A pregnant woman isn’t just eating for one, but for trillions. Aside from her baby, she’s also home to a multitude of bacteria and other microbes. They have been part of her life since she herself emerged from a womb, and they have influenced her health ever since. Now, as she enters her third trimester, her microbe community is radically changing.
The diversity of species is falling, while certain groups are rising to the fore. Oddly enough, the whole community starts to resemble the microbes of someone with metabolic syndrome – a collection of symptoms that increase the risk of diabetes and heart disease, such as obesity, high blood sugar levels, and inflammation. It’s a good reminder that context matters. These “unhealthy” changes in our gut microbes are actually normal in a different setting, and might even be necessary for a healthy pregnancy.
In the last decade, it has become abundantly clear that we are not so much humans as colonies of microbes in human-shaped sacks. These passengers and their genes, collectively known as the microbiome, are a hot area of research. Scientists have studied the microbiomes of infants and old people, hunter-gatherers and city-dwellers, healthy people and cancer patients. But a new study by Omry Koren from Cornell University is the first to show how the microbiome changes over the course of a pregnancy.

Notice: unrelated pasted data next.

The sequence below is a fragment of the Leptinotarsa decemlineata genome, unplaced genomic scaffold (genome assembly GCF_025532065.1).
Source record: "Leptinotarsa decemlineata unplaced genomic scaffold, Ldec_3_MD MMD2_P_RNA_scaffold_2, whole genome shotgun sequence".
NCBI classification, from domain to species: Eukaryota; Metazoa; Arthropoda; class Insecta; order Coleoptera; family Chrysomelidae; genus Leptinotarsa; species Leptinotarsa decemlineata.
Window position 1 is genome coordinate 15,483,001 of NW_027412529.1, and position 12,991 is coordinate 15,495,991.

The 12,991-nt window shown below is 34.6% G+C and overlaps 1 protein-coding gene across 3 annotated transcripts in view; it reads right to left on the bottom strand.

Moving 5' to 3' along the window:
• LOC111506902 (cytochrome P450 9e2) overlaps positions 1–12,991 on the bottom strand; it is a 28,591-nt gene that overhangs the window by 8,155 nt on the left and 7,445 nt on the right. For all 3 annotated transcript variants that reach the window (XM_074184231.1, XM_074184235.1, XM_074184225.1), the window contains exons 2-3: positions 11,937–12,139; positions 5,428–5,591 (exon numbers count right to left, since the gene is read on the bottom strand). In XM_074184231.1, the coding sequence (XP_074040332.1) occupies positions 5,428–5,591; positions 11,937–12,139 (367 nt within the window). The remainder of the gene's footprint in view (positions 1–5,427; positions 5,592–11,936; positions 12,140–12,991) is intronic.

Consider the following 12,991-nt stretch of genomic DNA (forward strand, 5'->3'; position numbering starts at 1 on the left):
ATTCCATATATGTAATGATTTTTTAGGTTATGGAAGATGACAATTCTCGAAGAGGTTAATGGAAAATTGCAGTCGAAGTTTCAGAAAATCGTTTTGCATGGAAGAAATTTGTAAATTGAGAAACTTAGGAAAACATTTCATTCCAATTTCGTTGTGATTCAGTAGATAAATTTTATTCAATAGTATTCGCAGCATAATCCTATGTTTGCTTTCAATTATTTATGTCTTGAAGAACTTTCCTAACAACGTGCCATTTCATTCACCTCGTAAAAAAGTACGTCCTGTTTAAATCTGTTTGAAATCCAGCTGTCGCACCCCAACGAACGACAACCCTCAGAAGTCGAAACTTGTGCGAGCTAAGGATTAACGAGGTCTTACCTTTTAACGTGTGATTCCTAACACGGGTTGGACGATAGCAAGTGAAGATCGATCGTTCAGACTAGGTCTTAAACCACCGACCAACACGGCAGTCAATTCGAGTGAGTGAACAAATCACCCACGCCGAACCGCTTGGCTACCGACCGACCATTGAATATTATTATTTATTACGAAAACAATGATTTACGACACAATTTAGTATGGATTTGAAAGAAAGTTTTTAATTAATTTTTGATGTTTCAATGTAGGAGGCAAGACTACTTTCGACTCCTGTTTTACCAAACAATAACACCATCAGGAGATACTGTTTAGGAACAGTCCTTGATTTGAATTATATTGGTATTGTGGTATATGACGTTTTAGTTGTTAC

Koren’s research is a powerful reminder that our knowledge of the microbiome is still a work in progress. There’s a lot of optimism around using these microscopic partners to diagnose diseases or predict the risk of illness. After all, the microbiome can apparently predict the risk of type 2 diabetes better than usual measures like body-mass index or waist-to-hip ratio. But if such readouts can’t yet distinguish between someone in poor health, and someone with child, they clearly still have a long way to go.
The connection between pregnancy and metabolic syndrome was apparent long before the microbiome became part of the zeitgeist. Pregnant women pack on more fat, become less sensitive to the hormone insulin, and develop higher sugar levels in their blood. In some cases, these changes are severe enough to be classified as “gestational diabetes”. They would be considered unhealthy in men or women who aren’t pregnant. But in expecting mothers, they help to store energy in fat and maintain a constantly supply of sugar – two traits that help to steadily nourish a growing foetus.
Koren discovered the microbiome’s role in these changes by collecting stool samples from 91 Finnish women who had signed up for another study of nutrition during pregnancy. By sequencing the microbial genes within them, he found that the volunteers’ gut microbes were very similar to those of other normal healthy women in the first trimester of pregnancy.